The Chase is on

by MPA20 Oct 2013

JPMorgan Chase mortgage banking national sales executive Joe Cartellone reveals the organization’s plans for the year ahead and his predictions for the mortgage industry

What is Chase’s main focus in terms of the mortgage production channel for 2013?

A. Our primary focus for mortgage production in 2013 is to grow market share, help customers realize the dream of homeownership, and deliver an outstanding customer experience. For us, it’s not simply about making a loan. It’s about making a loan that the family can afford over the long term, and deepening our relationship with the customer.

We continue to invest in this business by growing our sales force and introducing technology applications to improve the customer experience. Over the past two years, we added 1,600 mortgage bankers, bringing our total to 4,700. We have built capacity to meet the growing demand from customers who are interested in buying a new home or refinancing their existing home.

Also, we recently introduced a new mobile app, Chase My New Home. More than 110,000 people have downloaded the app, and we are hearing great feedback from users. It allows prospective homebuyers to search and rate housing options based on personal criteria; record notes, photos and videos about the houses; calculate payments; and schedule meetings with local Chase mortgage bankers. These are just a few of the ways we are making it easier for customers to do business with us.

Do you see demand ebbing if rates tick up over 4%?

A. I think demand will continue to be strong, even with a slight increase in interest rates. If rates get closer to 5%, I anticipate fewer homeowners will decide to refinance their home, but I don’t think it will discourage prospective buyers from purchasing a new home. And rising rates should be a reflection of an even stronger economy, which means even more homebuyers in the market. The economy has improved, and the housing market is strong. It’s a great time to buy a new home.

Will there be growth in the overall correspondent channel?

A. We will continue to grow and invest in our correspondent channel. Today, we are the second largest correspondent lender in the country, up from the third largest the prior year. It’s a very good business for us. It gives us a great opportunity to not only service new loans but also expand our relationship with these customers by offering them other banking products, whether it be checking, savings, investments or credit card accounts.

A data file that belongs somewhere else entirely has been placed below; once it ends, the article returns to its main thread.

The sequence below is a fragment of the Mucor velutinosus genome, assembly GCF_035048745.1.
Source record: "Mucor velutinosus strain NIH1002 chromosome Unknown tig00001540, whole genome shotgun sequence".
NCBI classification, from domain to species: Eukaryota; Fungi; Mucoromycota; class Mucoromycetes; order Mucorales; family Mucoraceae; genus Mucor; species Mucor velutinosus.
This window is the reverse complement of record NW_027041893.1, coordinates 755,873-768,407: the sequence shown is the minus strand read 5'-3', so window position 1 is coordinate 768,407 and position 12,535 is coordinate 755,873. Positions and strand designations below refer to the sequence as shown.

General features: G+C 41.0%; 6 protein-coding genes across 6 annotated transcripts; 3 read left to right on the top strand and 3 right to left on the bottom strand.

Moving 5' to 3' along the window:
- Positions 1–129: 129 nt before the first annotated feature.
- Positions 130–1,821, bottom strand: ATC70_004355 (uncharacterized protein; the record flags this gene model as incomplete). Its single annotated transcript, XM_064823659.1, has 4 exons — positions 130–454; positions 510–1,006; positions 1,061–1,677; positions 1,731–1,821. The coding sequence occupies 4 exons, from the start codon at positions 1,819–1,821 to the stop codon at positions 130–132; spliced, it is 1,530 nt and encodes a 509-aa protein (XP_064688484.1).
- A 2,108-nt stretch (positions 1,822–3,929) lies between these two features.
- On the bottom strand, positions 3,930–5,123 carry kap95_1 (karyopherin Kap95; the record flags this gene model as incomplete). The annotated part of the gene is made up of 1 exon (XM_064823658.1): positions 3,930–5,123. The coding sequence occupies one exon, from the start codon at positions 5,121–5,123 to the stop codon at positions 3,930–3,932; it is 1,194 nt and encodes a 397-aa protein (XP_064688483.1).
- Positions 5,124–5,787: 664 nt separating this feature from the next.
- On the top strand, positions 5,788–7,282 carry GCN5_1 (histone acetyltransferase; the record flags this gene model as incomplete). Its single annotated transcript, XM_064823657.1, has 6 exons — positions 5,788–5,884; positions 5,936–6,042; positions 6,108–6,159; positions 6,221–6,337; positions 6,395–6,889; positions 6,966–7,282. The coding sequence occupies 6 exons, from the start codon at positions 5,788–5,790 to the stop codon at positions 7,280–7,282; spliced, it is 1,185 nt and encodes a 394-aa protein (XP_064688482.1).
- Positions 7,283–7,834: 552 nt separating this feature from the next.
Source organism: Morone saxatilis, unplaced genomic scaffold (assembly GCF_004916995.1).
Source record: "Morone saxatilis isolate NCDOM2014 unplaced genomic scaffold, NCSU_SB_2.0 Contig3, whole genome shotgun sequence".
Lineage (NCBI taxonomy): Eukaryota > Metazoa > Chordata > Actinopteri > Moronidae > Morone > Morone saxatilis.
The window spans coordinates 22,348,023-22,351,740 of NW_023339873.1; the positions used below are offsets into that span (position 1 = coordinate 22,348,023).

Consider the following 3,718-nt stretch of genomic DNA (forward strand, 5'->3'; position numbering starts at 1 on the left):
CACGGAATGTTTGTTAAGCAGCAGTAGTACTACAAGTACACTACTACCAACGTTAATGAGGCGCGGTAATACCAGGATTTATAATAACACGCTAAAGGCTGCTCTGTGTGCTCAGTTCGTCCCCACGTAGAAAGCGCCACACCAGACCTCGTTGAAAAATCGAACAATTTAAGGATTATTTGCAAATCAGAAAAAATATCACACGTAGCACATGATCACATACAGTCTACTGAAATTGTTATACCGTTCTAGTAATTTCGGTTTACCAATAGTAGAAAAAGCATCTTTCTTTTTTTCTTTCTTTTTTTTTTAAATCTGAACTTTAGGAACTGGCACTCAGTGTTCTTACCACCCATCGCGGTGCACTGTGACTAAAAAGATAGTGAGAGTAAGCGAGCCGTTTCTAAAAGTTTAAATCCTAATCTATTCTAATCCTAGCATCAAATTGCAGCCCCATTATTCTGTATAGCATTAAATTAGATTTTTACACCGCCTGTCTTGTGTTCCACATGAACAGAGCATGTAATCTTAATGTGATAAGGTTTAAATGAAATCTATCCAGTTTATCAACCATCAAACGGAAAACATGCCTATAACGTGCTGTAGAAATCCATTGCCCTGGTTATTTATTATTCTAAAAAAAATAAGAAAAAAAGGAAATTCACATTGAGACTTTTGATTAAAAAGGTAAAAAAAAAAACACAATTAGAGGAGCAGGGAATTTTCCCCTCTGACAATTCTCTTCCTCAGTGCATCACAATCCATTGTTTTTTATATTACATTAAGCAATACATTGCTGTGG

JPMorgan Chase made the decision to close down origination through mortgage brokers to focus on its proprietary channels. What brought the bank to that decision and what impact has it had?

A. We wanted to better control the customer experience. We’ve focused a lot over the last couple of years on direct engagement with customers. It’s the right approach for us, and one that is working. We were recently ranked number one for customer satisfaction among large banks for originations and servicing by J.D. Power.

Brokers were made scapegoats for the dangerous lending practices prior to the financial collapse. What can they do to help to rebuild the industry’s reputation?

A. Set the bar high for the lending officers you employ. Train them well and place a lot of emphasis on loan quality.

Would Chase consider a return to the broker channel should the industry prove viable?

A. We have no plans to return to the broker channel. We are focused on managing the customer experience and improving overall customer satisfaction. We’ve made great strides over the last year, and we attribute much of this success to our focus on customer experience.

What is Chase’s outlook on the nearterm future of the housing market?

A. Every month we’re seeing more signs that the housing market is recovering. The median price for new homes increased 7.2% in 2012. New home sales in March were up 18.5% from a year prior. Pending home sales recently reached the highest level since March 2007. Chase is seeing similar growth trends. In the first three months of 2013 our mortgage loan originations were $52.7bn. That’s up from 37% year-over-year. We have helped nearly 950,000 individuals and families purchase homes over the last four years. We also helped more than 2.4 million individuals and families refinance their homes over that same period of time, saving the average homeowners $200 per month.

We are encouraged by these results and expect housing demand to increase over the course of the year and into 2014.

Which markets in particular does Chase see as areas of growth for 2013? How are you looking to penetrate those markets?

A. Our branches cover most of the core markets across the country, including California, Florida, New York, Texas, Illinois, Arizona and other major cities, and we have a top-three share in almost all of those markets. We rely heavily on retail originations and will continue to add mortgage bankers to cover those branches. I anticipate the number of loans that are initiated by our branches will grow significantly.

We are offering a number of local educational resources to arm prospective homebuyers with the information they need to make informed housing decisions. For example, we’re holding hundreds of home-buying workshops across the country at our branches and other locations in the community where people can come to talk to our mortgage professionals.

We have a multifaceted approach to communicating with new and existing customers. From our mortgage bankers in branches and in call centers, our outstanding interactive website, events we host and local partnerships we build, our tentacles spread far and wide. Ultimately, we want to attract new home-buyers and expand our relationship with existing customers. We think we have the right products and programs to achieve this goal.


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